Advanced Practice Nursing in Community Acquired Methicillin-Resistant Staphylococcus aureus (CA-MRSA) Infection: A Guide for Practice in Shelter Populations
Dubiel, Kalista H.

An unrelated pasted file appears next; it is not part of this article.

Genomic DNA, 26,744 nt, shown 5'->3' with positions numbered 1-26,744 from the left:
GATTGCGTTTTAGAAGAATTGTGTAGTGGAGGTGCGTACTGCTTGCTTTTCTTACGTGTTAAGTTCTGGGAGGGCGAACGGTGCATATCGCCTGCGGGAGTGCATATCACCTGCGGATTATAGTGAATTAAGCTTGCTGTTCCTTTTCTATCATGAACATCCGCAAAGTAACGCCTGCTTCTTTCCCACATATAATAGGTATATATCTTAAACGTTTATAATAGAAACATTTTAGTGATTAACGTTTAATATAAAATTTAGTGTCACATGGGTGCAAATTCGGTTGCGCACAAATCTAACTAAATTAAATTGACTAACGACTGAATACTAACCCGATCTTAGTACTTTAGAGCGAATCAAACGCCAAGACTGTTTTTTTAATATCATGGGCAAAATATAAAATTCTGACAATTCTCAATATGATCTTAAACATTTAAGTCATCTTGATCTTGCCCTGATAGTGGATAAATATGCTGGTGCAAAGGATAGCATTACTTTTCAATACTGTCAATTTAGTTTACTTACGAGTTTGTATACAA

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Purpose: To analyze the state of the science for the recognition of CA-MRSA skin and soft tissue infections (SSTIs), optimal pharmacologic treatment, wound care management, effective environmental controls and disease education that may be utilized by health care providers in a shelter environment. Data Sources: Published research was limited to US studies from 2006 to February, 2012 in the CINAHL, Pubmed and Cochrane databases. CA-MRSA treatment and infection control guidelines were obtained from the Washington Department of Health, Centers for Disease Control and the Spokane Regional Health District. Antimicrobial susceptibility profiles of the Spokane, WA region were obtained from Providence Associates Medical Laboratories. Conclusions: Homeless clients in a shelter are a high risk group for CA-MRSA infection. Shelter health care providers need a comprehensive understanding of the resistance patterns in their locale as well as effective antibiotic, wound care and environmental control measures to ensure effective treatment of CA-MRSA. This knowledge will aid health care workers in their efforts to provide efficacious treatments, accurate health education to shelter clients and workers and decrease infection rates within a shelter environment. Implications for Practice: Nurse Practitioners should have a high degree suspicion of CA-MRSA in homeless clients with SSTIs. As an acknowledged group at risk for CA-MRSA and a population often lost to follow-up, Nurse Practitioners should consider empiric CA-MRSA antibiotic treatment for this transient population. NPs must also identify local resistance, prevalence and infection patterns for CA-MRSA, and should offer antibiotics, bandage supplies and perform incision and drainage (I&D) at clinic appointments for homeless clients whenever possible. Lastly, Nurse Practitioners can combat stigmatization of shelter clients with CA-MRSA by conveying that CA-MRSA is a manageable, treatable condition when managed by covering wounds, frequent cleansing, not sharing personal items and taking antibiotics as prescribed. The literature was divided into four sections: recognition of CA-MRSA SSTIs, pharmacologic treatment, wound care management, and effective environmental controls in a shelter environment. Key words used in Cochrane and PubMed were: CA-MRSA treatment, CA-MRSA infection, SSTI and CA-MRSA infection control. Articles which focused on HIV patients and pediatrics were eliminated, and research was limited to US studies from 2006 to February, 2012. In the CINAHL database, the search criterions of wound care and homeless care were added. Articles were included whose focus was outpatient or emergency patient care and the reference lists of selected research and journal articles were reviewed to identify additional sources of research studies. Other sources of information regarding CA-MRSA were obtained via the search engine Google Scholar from the Washington Department of Health, Centers for Disease Control and the Spokane Regional Health District. The most recent available (2010) antimicrobial susceptibility profile of the Spokane, WA region was supplied by Providence Associates Medical Laboratories. Latest edition pharmacological and primary care procedural texts were reviewed as well.